Another 3D printing technology will soon be aboard the International Space Station as Made In Space is set to launch SLA into space for the first time.
3D Printing In Space
Made In Space has made headlines for years for its off-Earth 3D printing ambitions, including the first 3D printer in orbit and the massive Archinaut project that is set to 3D print in space (not onboard a space station). After sending up a first 3D printer in 2014, MIS installed the Additive Manufacturing Facility (AMF) on the ISS in 2016.
The capability to 3D print in space has, apart from a massive cool factor, a great deal of real-world applicability. Astronauts may not always know exactly what they’ll need, what situations they’ll encounter, what mishaps may befall — so having the ability to create literally anything without carrying literally everything in costly payloads is a major benefit.
Those aboard the space station have had the capability to 3D print tools and even conduct bioprinting experiments as science and out-of-this-world manufacturing converge. Medical goods like finger splints can be made should an astronaut jam a finger (a pretty common injury), and eventually off-world habitation could be possible if in-situ 3D printing builds up dwellings on say the moon or Mars.
Ceramic 3D Printing In Space
The ISS is set to gain a new 3D printing technology soon as MIS will launch ceramic capabilities into space next week, adding its fifth launched manufacturing facility sent to the space station.
MIS will be launching its new Turbine Ceramic Manufacturing Module (CMM) this month. The CMM is described as “a commercial in-space manufacturing device designed to demonstrate proof-of-principle single-piece ceramic turbine blisk manufacturing in microgravity for terrestrial use.”
A turbine blisk, per Wikipedia, is a portmanteau of “bladed disk”: “a turbomachine component comprising both rotor disk and blades. It consists of a single part, instead of an assembly of a disk and individual, removable blades… Blisks may also be known as integrally bladed rotors (IBR).”
The CMM will 3D print in space ceramic turbine blisks that will be sent back to Earth for on-world applications. Turbine blisks require high-precision manufacturing — an excellent fit for not just 3D printing, but specifically SLA technology. This process, conveniently, is compatible with ceramic materials.
The blisks made onboard the ISS will serve as a proof-of-concept for the process of microgravity 3D printing to produce these parts, as those conditions may actually be better for their manufacture. Removing gravity from the production equation may “produce parts with better performance including higher strength and lower residual stress, due to a reduction in defects caused by gravity, such as sedimentation and composition gradients,” the MIS release indicates.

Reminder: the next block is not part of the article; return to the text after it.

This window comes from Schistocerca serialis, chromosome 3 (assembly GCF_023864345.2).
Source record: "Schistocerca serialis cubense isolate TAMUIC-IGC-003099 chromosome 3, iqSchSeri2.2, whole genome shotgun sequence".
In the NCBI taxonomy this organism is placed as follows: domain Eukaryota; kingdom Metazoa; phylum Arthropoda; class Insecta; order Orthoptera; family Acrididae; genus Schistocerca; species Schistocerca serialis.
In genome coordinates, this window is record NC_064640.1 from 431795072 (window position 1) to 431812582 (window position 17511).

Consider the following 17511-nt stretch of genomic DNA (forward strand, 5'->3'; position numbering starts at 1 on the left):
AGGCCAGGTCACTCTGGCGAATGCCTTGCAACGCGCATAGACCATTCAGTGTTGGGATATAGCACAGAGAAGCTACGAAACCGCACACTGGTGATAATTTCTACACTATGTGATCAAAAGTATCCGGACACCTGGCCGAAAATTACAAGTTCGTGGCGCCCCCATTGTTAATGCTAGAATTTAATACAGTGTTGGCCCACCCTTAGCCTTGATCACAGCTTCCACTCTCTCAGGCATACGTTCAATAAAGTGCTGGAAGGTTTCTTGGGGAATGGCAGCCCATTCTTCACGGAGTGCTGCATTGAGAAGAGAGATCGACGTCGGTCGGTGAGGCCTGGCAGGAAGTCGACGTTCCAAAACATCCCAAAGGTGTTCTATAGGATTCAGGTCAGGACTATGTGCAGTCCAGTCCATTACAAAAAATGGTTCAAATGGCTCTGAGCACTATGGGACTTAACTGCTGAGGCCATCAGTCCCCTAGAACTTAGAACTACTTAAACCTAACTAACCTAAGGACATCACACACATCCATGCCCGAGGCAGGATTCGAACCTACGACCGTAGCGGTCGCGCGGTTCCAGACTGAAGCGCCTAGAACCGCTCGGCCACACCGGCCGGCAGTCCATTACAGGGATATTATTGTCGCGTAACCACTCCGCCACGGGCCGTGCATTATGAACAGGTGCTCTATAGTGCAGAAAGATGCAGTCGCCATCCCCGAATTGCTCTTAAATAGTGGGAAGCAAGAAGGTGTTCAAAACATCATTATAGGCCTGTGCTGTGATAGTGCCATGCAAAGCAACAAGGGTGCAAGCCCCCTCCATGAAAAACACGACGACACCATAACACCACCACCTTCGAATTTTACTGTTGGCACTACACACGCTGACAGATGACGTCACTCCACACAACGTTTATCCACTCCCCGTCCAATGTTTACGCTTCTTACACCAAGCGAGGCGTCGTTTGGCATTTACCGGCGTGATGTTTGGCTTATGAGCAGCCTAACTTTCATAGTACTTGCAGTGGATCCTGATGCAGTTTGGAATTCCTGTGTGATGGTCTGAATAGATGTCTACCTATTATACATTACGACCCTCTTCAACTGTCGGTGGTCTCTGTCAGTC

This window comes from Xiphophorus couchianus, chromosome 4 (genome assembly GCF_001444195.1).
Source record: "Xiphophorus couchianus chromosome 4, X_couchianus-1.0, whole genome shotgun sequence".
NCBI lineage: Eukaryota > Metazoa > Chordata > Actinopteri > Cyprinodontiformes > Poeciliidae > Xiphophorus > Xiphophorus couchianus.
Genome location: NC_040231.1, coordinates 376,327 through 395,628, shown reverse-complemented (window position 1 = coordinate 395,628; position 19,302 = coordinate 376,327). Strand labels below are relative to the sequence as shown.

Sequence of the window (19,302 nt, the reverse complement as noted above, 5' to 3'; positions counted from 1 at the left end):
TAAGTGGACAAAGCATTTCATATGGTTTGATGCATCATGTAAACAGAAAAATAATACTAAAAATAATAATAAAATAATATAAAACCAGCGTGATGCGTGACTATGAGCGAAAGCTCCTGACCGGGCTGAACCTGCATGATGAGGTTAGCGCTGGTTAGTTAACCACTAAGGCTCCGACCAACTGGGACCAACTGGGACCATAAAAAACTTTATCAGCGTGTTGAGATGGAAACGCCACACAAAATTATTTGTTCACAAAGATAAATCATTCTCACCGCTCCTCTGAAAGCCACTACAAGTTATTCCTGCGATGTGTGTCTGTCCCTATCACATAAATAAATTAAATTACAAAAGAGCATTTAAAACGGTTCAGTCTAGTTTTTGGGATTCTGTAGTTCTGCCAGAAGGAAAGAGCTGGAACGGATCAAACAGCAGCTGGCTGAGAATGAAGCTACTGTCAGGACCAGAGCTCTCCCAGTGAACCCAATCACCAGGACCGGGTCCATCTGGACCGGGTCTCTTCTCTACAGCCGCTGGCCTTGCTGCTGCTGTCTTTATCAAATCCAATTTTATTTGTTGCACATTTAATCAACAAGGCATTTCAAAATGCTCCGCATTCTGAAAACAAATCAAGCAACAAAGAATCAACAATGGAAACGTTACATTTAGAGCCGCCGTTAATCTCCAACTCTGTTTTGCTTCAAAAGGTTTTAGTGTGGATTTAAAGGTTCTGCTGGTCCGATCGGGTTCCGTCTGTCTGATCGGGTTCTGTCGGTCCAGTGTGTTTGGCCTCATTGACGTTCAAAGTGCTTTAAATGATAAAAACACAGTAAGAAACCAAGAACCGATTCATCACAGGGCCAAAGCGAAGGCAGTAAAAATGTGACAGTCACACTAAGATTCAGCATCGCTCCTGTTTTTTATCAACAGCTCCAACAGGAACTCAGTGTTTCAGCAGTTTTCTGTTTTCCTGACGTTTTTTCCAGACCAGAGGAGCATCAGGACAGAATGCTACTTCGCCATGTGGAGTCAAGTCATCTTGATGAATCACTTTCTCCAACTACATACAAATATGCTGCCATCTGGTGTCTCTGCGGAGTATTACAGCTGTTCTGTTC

“The ceramic manufacturing technology that Made In Space is sending to the space station represents an expansion of commercial capabilities on orbit. The new capabilities that we are developing, with NASA and our technical partners, can yield game-changing innovations to deliver terrestrial benefits through space enabled manufacturing,” said Matthew Napoli, Vice President of In Space Operations at MIS.
Those technical partners include HRL Laboratories and Sierra Turbines. NASA’s involvement includes a partnership with their ISS Research Integration Office at Johnson Space Center. That partnership, as it turns out, is commercially-minded; the CMM is just one of three pilot payloads the partners have developed “that will look to catalyze and scale demand for commercial capabilities in LEO [low Earth orbit] by producing high-value products for terrestrial use.”
Commercialization seems in line with MIS’ recent strategies, as the company’s acquisition earlier this year by Red Wire indicates a focus on the economics of in-space manufacture.
“This mission is an exciting opportunity that further demonstrates the value of the ISS as a platform for commercial innovation and utilization. Through our partnership with NASA, we are identifying and developing advanced manufacturing processes on orbit that could yield sustainable demand from terrestrial markets. CMM is the first of several missions that could signal a new market for space enabled products,” said Michael Snyder, Chief Engineer of Made In Space and Chief Technology Officer of Redwire.
The CMM will launch as part of a commercial resupply mission planned for September 29. That mission, NG-14, is Northrop Grumman’s 14th such mission.
Northrop Grumman explains of NG-14:
“For the NG-14 mission, the Cygnus spacecraft will deliver approximately 3,629 kg (8,000lb.) of cargo to the space station…. In keeping with company tradition, each spacecraft is named after an important figure in the aerospace industry. Northrop Grumman is honored to name the NG-14 Cygnus spacecraft after the first woman of Indian descent to fly in space, Kalpana Chawla. The S.S. Kalpana Chawla will be launched into orbit using an Antares 230+ rocket from Virginia Space’s Mid-Atlantic Regional Spaceport (MARS) Pad 0A on Wallops Island, Virginia.”